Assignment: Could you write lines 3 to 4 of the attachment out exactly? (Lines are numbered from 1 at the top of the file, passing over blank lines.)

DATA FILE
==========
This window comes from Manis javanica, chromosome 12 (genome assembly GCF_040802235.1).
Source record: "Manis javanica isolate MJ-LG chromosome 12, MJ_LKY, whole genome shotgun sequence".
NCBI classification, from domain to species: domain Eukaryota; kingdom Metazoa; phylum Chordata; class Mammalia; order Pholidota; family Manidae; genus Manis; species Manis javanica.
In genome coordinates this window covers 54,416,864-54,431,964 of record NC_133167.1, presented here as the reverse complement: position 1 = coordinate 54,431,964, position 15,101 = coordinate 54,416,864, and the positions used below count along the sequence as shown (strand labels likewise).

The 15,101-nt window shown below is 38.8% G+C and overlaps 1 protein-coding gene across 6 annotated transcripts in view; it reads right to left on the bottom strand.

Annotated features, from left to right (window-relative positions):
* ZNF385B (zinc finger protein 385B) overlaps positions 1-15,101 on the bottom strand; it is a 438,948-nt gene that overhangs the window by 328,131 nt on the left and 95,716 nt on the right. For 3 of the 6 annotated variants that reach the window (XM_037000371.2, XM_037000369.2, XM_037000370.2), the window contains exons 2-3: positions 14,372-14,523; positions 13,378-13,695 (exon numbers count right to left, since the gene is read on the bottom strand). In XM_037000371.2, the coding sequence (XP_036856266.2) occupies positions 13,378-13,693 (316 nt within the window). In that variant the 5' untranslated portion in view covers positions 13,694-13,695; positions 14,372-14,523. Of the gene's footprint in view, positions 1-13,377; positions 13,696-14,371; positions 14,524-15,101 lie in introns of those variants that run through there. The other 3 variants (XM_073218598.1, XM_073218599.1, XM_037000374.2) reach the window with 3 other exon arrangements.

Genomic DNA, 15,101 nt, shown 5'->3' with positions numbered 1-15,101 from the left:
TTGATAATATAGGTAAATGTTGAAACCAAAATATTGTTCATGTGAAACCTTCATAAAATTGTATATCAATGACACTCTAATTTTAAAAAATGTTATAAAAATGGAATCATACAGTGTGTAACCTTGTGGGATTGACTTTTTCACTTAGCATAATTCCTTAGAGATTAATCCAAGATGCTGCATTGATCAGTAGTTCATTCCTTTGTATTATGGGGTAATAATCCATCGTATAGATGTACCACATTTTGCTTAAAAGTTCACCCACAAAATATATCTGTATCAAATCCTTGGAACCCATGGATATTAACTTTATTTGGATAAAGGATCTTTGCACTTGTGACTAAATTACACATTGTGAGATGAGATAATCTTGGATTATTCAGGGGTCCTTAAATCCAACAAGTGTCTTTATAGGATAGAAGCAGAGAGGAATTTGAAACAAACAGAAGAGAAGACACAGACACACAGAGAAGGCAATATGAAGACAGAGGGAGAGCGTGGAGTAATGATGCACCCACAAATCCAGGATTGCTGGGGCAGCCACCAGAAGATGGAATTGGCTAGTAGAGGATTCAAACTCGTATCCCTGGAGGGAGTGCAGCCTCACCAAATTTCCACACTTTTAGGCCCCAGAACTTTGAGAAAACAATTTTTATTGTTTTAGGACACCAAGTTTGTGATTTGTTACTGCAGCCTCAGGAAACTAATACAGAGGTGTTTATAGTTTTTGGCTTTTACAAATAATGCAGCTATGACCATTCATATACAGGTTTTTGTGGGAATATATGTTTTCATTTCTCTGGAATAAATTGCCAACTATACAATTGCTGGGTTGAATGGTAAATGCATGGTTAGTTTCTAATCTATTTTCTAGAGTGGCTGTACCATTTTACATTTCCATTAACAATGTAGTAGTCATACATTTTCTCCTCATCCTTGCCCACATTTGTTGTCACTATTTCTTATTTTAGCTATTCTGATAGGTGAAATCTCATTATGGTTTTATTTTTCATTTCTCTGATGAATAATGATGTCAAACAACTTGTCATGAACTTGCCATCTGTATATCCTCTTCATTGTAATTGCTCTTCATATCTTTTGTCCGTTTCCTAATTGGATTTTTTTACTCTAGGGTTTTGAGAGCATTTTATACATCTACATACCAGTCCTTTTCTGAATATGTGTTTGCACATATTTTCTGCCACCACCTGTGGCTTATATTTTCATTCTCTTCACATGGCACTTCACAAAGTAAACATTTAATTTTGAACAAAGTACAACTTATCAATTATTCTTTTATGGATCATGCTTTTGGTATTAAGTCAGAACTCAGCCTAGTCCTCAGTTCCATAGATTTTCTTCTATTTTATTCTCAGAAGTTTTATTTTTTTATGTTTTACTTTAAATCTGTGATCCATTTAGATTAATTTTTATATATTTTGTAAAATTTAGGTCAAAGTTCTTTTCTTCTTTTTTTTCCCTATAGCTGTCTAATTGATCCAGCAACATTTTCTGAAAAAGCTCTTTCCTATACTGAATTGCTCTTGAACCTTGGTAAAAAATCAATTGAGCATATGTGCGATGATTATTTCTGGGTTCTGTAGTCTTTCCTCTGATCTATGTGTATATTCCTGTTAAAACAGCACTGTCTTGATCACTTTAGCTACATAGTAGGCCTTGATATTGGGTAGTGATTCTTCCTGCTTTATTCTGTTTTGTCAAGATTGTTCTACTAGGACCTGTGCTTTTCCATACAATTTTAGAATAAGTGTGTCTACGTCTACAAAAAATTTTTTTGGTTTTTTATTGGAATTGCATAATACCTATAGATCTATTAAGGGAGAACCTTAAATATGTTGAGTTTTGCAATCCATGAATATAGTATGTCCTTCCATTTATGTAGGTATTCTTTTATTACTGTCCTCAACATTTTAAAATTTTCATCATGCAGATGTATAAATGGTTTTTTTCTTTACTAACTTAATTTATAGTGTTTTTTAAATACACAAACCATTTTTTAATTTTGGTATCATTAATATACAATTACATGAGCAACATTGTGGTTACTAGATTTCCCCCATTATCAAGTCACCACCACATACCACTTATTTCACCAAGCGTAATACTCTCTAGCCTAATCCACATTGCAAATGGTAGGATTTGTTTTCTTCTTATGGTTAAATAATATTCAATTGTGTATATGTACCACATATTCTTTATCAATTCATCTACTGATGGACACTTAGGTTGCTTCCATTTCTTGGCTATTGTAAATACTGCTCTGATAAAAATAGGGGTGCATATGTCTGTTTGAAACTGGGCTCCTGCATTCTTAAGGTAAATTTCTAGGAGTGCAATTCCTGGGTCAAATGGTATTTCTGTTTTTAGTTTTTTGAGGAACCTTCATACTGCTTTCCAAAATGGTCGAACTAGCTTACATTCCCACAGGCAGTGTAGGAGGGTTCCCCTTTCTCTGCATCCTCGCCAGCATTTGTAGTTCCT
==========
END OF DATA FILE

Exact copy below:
NCBI classification, from domain to species: domain Eukaryota; kingdom Metazoa; phylum Chordata; class Mammalia; order Pholidota; family Manidae; genus Manis; species Manis javanica.
In genome coordinates this window covers 54,416,864-54,431,964 of record NC_133167.1, presented here as the reverse complement: position 1 = coordinate 54,431,964, position 15,101 = coordinate 54,416,864, and the positions used below count along the sequence as shown (strand labels likewise).